The 1994 Naturalization Decree, a copy of which is on display, represents another example of the power administrative papers have despite often being arbitrary. The decree bestowed citizenship on people who were overlooked by the 1932 census. According to Lahham, political interests and corruption led to many receiving citizenship who might not have received it otherwise. Determining who should receive it and who should not was difficult, as no criteria was cited. The decree itself consists of a list of nearly 100,000 unordered names. All those listed simply became citizens.

Other documents reveal commonalities. One part of such an example is a French-issued Patente de Protection from 1869, one of the oldest documents on display. This paper was issued in accordance with the contracts known collectively as the Turkish Capitulations, whereby traders and subjects of European powers were subject to European law rather than local law while on Ottoman territory. The French issued the document on display to a local merchant in Syria and Lebanon, allowing him the protection of French law. 

Lahham explained that such documents came to symbolize the weakness of the Ottomans and the dominance of the European powers. D’Arcy, taking another tact, cited the parallels between protection papers and the passports of Lebanese dual nationals who also hold a French passport.

“Dual passports are like protection papers,” d’Arcy told Al-Monitor, “because the French passport allows people to do things that a Lebanese one cannot.… There is a social hierarchy [inherent] in these papers.”

D’Arcy also pointed to other examples of identity hierarchies, highlighting people in Lebanon subject to the kafala system, under which foreign workers are considered the responsibility of their employer, not the state, and the inability of women and Palestinians in Lebanon to pass their nationality on to their children. As regards citizenship in the latter situation, a similar law was recently repealed in Iran.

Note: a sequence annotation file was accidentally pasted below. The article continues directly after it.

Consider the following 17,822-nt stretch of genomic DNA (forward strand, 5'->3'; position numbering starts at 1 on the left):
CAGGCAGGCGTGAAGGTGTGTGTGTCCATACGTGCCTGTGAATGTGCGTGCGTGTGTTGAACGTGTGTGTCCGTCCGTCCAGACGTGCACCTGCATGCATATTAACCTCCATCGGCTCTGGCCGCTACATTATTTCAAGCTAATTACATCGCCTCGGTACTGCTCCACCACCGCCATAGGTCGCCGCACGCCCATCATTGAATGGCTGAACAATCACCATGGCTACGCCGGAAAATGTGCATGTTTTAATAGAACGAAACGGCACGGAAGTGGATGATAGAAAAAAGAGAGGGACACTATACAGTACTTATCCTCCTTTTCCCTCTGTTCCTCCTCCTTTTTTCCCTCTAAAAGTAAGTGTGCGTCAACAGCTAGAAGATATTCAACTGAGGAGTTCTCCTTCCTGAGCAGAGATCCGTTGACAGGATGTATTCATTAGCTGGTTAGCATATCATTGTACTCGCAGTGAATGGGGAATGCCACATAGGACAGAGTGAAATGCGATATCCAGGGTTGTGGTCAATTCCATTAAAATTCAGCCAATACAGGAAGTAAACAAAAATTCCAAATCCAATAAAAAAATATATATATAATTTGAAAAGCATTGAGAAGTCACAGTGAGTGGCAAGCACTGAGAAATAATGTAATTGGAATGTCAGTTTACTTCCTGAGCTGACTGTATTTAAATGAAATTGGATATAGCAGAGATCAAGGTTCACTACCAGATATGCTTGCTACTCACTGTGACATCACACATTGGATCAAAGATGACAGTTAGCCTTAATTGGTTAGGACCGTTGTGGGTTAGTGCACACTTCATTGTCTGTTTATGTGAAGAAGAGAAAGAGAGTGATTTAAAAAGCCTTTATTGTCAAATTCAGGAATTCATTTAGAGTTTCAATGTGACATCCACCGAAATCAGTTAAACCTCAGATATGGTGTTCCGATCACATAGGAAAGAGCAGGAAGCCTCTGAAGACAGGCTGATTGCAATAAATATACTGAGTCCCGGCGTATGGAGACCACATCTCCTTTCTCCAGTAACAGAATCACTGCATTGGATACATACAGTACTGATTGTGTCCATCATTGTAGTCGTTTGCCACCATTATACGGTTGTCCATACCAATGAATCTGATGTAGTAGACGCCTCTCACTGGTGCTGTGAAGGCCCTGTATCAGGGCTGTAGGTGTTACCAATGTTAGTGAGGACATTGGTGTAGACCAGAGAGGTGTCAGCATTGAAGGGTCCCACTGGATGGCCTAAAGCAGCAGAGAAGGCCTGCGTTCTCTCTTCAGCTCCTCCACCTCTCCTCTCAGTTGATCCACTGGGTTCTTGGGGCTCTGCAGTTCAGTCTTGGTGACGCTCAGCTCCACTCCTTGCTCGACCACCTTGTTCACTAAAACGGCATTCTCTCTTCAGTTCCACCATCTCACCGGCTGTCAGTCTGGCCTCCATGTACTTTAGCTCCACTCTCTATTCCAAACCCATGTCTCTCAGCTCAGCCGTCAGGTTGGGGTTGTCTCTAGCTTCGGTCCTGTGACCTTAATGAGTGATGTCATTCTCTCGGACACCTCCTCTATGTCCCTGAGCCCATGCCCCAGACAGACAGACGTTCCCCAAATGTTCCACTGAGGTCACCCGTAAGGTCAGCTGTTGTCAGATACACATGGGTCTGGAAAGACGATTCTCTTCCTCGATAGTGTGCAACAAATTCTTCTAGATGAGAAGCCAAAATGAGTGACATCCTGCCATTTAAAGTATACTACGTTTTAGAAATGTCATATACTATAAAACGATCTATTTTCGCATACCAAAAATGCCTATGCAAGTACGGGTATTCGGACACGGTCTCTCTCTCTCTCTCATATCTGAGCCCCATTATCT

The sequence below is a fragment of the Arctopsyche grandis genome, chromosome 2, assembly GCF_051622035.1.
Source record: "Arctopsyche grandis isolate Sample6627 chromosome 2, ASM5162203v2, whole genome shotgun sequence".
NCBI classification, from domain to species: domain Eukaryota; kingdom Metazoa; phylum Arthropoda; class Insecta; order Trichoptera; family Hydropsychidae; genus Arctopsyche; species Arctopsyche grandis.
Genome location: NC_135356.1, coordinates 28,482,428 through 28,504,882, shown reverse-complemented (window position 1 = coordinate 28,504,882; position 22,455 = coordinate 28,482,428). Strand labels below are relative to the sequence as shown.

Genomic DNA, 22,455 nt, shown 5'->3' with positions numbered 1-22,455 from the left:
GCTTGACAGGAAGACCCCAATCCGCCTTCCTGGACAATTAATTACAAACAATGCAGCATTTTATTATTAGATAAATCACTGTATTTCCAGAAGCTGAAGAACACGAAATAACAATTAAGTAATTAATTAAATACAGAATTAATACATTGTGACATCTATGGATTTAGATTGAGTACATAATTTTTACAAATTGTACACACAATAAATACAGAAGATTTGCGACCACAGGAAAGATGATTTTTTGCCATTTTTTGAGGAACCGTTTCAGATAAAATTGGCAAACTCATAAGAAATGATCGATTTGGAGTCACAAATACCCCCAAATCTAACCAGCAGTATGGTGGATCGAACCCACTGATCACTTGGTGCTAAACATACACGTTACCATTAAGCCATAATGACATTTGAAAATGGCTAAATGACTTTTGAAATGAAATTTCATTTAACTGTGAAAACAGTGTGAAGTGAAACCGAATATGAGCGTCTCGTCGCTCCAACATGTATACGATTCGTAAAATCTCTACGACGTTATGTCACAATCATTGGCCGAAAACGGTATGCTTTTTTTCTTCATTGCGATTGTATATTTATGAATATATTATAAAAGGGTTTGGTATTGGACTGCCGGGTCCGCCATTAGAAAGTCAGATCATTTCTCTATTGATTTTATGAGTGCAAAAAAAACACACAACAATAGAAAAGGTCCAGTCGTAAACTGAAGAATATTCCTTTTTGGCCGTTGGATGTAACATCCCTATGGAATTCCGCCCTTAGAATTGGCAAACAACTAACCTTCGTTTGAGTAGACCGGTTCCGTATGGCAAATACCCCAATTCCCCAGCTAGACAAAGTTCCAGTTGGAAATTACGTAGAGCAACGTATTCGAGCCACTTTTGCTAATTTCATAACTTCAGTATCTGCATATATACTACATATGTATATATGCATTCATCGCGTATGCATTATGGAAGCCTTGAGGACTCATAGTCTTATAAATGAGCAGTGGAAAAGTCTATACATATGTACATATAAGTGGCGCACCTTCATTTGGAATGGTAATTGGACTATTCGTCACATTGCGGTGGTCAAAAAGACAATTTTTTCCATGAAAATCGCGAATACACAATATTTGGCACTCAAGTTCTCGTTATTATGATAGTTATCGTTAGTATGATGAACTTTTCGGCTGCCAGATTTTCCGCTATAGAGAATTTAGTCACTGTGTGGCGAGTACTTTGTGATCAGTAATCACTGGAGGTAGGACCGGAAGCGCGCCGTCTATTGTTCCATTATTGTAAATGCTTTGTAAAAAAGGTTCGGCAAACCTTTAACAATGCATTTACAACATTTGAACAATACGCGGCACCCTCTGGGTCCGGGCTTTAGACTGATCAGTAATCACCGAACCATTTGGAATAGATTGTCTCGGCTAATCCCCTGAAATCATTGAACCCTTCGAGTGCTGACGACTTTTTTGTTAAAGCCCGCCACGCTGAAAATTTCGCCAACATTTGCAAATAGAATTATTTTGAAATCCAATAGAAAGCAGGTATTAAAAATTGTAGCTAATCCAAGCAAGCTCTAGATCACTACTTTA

The recent influx of nearly 1 million registered Syrian refugees to Lebanon has generated another paper hierarchy. In “Identity Papers,” Rabee Kiwan, a Syrian artist living in Lebanon, explores this inequality through paintings of passports overlaid with distorted images.

“[My] project revolves around the Syrian diaspora in particular and the concept of identity in general,” Kiwan told Al-Monitor. “The idea emerged when I was refused entry to a neighboring country to attend my own exhibition.” One of the paintings on display shows passport photos of friends of Kiwan with the faces variously distorted, symbolizing how identity papers “turn us into mere figures and codes, [and] rob us of our humanity.”

The final section of “Identity Papers” looks at this transformation of identities into codes and figures in an installation on identity in the digital age. Piles of computer monitors line the exhibition's exit, each showing images of new forms of documenting identity — Instagram accounts, user names for government databases and personal accounts for television streaming services. 

“[On the internet], categories are hidden,” d’Arcy said. “You like something on Netflix, and you are shown things from that category, but there are hundreds of others we don’t see. Before, we were aware of different categories, now we [aren't shown them].”

The impact that papers from a century ago made on identity hint at the immense changes that digital documentation will play in forming identity in the future, with all the mystique, hierarchies and exclusion it might bring.

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Sam Brennan is a Beirut-based freelance journalist who writes on culture, technology and politics. On Twitter: @samkbren